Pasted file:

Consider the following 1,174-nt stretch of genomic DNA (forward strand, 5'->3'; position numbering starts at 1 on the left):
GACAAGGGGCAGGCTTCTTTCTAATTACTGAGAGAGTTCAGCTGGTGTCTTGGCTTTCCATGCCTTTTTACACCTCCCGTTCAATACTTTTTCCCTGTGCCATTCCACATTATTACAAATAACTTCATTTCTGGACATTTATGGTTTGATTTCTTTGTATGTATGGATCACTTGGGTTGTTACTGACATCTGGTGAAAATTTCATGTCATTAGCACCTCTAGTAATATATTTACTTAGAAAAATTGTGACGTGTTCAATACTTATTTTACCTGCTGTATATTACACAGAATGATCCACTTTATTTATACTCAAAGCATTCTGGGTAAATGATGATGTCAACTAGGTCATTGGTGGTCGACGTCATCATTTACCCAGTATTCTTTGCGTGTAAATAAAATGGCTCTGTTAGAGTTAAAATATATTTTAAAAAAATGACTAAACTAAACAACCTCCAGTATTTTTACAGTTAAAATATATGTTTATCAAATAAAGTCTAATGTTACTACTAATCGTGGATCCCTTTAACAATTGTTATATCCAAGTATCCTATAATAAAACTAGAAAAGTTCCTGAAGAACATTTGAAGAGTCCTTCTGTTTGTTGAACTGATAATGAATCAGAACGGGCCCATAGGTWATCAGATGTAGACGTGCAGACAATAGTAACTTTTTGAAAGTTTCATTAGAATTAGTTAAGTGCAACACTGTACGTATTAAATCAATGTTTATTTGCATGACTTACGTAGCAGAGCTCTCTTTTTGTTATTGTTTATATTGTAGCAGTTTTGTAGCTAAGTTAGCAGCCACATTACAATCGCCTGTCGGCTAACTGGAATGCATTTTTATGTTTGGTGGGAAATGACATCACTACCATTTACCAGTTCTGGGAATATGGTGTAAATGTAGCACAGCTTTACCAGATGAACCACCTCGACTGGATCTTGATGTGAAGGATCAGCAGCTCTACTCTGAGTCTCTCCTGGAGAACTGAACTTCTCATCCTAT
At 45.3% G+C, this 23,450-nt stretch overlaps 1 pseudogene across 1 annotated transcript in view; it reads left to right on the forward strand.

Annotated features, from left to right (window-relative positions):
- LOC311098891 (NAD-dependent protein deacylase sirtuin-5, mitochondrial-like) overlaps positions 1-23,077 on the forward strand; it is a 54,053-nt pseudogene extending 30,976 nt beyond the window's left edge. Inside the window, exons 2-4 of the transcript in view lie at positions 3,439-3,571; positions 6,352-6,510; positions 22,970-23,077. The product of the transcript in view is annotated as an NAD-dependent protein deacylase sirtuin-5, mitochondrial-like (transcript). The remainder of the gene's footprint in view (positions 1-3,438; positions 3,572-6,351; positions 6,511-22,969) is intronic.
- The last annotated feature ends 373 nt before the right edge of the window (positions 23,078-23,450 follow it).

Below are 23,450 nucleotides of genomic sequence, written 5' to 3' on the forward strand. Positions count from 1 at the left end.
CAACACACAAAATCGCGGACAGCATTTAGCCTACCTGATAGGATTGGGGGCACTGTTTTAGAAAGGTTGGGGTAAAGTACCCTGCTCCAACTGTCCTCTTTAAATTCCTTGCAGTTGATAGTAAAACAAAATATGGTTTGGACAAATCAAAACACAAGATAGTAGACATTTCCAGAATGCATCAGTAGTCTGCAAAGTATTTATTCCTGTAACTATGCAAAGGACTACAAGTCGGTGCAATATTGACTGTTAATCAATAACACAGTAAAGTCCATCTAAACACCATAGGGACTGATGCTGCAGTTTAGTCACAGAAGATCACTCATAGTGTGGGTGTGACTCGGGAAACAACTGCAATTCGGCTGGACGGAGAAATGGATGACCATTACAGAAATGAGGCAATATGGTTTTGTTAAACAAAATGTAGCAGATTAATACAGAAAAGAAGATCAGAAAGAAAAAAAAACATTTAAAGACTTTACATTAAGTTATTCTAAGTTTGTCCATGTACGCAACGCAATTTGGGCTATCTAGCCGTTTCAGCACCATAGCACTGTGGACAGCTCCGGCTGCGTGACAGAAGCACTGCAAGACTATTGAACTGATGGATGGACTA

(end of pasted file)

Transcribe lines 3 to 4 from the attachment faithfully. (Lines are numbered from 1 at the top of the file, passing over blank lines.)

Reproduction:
At 45.3% G+C, this 23,450-nt stretch overlaps 1 pseudogene across 1 annotated transcript in view; it reads left to right on the forward strand.

Annotated features, from left to right (window-relative positions):